The progress made in this area both in the United Nations and in subregional organizations, for example the CARICOM Ministerial Consultation on the United Nations Convention Against Transnational Organized Crime and the protocols thereto, and the CARICOM High-Level Meeting on Drugs and Crime, both held in Port of Spain at the end of 2001.
The necessity and advisability of moving toward an improved information exchange network for mutual legal assistance in criminal matters, as a basic part of a strategy for hemispheric cooperation in this area.
The importance of incorporating as a part of the Plan of Action, technical and financial support programs, training programs, the exchange of experiences, and other forms of cooperation that will allow for the full participation of all states.
The importance of considering the social scope of justice with a view to strengthening mutual legal and judicial cooperation and making it more effective.
The advisability of improving mechanisms for extradition in the Hemisphere, including consideration of the adoption of temporary extradition, as` appropriate under national law, in order to avoid impunity.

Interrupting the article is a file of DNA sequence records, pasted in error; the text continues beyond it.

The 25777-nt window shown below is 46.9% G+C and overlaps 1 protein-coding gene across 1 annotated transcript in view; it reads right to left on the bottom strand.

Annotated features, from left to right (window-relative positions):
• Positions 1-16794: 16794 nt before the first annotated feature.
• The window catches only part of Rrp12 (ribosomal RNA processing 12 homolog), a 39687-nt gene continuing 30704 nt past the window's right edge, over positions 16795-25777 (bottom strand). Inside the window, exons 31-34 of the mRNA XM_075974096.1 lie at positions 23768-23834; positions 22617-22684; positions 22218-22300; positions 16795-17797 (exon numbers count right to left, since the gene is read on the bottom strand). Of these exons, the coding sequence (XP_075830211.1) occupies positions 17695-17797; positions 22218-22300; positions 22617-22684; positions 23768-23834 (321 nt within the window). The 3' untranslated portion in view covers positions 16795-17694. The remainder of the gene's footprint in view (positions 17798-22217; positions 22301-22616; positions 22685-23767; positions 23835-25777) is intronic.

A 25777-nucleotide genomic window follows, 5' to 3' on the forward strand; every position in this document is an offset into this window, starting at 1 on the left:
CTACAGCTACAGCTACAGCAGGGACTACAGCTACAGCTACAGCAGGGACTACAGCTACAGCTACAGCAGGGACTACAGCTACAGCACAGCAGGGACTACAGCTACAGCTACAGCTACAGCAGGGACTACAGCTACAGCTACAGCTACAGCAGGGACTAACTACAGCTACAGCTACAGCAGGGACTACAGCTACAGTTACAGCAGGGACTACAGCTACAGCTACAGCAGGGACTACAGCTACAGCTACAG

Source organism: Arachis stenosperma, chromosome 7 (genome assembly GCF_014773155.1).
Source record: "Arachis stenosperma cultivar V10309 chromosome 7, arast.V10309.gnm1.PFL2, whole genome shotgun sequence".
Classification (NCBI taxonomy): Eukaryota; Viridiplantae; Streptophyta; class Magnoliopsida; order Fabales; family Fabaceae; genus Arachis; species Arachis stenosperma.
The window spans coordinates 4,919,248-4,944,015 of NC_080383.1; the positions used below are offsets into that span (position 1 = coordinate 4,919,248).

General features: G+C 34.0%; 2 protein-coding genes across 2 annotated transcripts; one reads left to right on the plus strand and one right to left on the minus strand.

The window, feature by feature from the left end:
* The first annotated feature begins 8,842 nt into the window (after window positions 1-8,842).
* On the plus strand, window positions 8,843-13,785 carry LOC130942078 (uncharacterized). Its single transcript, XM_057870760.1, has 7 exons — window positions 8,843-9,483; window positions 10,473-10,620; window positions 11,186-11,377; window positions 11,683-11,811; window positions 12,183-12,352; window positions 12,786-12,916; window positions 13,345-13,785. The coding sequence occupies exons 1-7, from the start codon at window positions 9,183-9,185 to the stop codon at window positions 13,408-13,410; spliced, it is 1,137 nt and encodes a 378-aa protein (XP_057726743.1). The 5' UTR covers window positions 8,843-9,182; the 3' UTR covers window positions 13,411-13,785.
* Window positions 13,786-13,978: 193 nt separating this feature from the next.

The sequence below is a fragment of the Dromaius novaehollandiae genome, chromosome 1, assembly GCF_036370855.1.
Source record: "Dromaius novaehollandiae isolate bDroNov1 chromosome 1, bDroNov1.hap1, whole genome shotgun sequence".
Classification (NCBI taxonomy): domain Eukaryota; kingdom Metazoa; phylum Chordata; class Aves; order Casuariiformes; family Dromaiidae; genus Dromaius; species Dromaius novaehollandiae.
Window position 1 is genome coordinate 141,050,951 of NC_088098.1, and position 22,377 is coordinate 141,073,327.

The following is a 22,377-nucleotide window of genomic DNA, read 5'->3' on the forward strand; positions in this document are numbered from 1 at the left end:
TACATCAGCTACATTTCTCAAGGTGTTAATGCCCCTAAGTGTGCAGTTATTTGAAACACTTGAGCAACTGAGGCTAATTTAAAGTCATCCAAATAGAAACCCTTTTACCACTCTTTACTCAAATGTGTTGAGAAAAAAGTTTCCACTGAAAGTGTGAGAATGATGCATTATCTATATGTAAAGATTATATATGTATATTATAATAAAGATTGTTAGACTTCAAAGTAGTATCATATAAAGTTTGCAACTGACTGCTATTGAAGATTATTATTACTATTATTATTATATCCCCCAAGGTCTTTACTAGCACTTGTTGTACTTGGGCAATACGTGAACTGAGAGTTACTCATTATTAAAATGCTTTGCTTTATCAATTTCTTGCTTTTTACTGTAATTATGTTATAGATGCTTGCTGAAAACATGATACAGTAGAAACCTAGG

The advisability of adopting the necessary domestic legislative measures to ensure the seizure of assets and the return of funds obtained illegally as a result of corruption, as well as strengthening means of communication on this topic between the OAS and the UN in order to avoid a duplication of efforts.
5. That the OAS General Secretariat organize a cooperation program for promoting the ratification and implementation of the Inter-American Convention against Corruption in those Caribbean states that have not yet done so.